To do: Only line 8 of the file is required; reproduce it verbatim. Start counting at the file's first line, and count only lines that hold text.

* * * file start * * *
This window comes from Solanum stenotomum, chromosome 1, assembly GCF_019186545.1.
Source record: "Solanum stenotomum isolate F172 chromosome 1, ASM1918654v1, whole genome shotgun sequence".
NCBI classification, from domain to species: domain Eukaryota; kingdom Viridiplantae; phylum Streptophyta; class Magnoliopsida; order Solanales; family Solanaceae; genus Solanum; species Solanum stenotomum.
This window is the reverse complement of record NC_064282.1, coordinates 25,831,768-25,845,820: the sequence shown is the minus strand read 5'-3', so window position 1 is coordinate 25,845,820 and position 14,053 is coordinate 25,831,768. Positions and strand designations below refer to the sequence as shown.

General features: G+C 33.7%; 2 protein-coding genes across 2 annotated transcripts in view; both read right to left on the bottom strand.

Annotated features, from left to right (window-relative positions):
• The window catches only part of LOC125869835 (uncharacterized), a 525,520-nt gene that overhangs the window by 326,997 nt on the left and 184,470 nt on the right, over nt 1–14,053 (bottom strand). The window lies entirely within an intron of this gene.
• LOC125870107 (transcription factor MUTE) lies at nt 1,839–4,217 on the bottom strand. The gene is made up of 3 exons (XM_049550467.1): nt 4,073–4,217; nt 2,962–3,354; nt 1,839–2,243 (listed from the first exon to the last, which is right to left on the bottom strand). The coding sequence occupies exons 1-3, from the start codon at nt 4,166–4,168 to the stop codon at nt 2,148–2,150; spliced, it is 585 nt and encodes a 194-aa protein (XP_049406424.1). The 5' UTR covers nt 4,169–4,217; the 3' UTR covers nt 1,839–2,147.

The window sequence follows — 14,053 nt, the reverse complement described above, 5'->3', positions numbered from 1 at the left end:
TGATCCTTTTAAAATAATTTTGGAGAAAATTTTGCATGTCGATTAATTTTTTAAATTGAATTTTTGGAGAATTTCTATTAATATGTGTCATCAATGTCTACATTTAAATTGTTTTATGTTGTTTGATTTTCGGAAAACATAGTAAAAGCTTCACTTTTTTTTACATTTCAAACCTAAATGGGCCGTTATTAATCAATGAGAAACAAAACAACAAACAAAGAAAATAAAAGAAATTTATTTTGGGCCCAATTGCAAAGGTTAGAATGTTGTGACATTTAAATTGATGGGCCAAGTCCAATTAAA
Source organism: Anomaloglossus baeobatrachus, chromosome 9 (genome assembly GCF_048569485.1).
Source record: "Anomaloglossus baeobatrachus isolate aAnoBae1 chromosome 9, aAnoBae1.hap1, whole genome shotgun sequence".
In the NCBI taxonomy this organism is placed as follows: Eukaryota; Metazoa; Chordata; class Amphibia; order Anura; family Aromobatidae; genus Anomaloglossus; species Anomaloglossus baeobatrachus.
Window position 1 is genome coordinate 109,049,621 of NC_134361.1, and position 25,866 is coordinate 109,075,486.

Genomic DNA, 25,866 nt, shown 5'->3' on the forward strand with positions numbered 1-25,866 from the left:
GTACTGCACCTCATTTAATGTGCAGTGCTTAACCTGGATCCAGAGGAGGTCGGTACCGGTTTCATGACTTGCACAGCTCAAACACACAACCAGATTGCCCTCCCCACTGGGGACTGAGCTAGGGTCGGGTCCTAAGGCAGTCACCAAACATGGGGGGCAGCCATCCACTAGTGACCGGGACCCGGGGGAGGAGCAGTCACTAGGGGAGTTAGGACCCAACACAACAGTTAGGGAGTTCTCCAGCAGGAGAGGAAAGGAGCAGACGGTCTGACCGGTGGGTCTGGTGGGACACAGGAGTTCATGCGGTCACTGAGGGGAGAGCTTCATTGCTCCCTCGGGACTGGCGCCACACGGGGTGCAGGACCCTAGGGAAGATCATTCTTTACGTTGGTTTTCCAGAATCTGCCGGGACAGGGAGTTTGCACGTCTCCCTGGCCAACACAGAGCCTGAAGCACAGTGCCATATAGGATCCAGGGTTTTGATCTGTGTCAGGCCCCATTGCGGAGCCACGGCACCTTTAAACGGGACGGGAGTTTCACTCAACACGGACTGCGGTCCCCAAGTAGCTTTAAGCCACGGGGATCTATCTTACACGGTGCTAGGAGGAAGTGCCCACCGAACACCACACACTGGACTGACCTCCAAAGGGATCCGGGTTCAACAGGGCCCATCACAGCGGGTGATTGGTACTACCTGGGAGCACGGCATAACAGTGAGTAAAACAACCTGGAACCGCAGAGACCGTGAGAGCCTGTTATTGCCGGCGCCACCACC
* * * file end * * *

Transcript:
• LOC125870107 (transcription factor MUTE) lies at nt 1,839–4,217 on the bottom strand. The gene is made up of 3 exons (XM_049550467.1): nt 4,073–4,217; nt 2,962–3,354; nt 1,839–2,243 (listed from the first exon to the last, which is right to left on the bottom strand). The coding sequence occupies exons 1-3, from the start codon at nt 4,166–4,168 to the stop codon at nt 2,148–2,150; spliced, it is 585 nt and encodes a 194-aa protein (XP_049406424.1). The 5' UTR covers nt 4,169–4,217; the 3' UTR covers nt 1,839–2,147.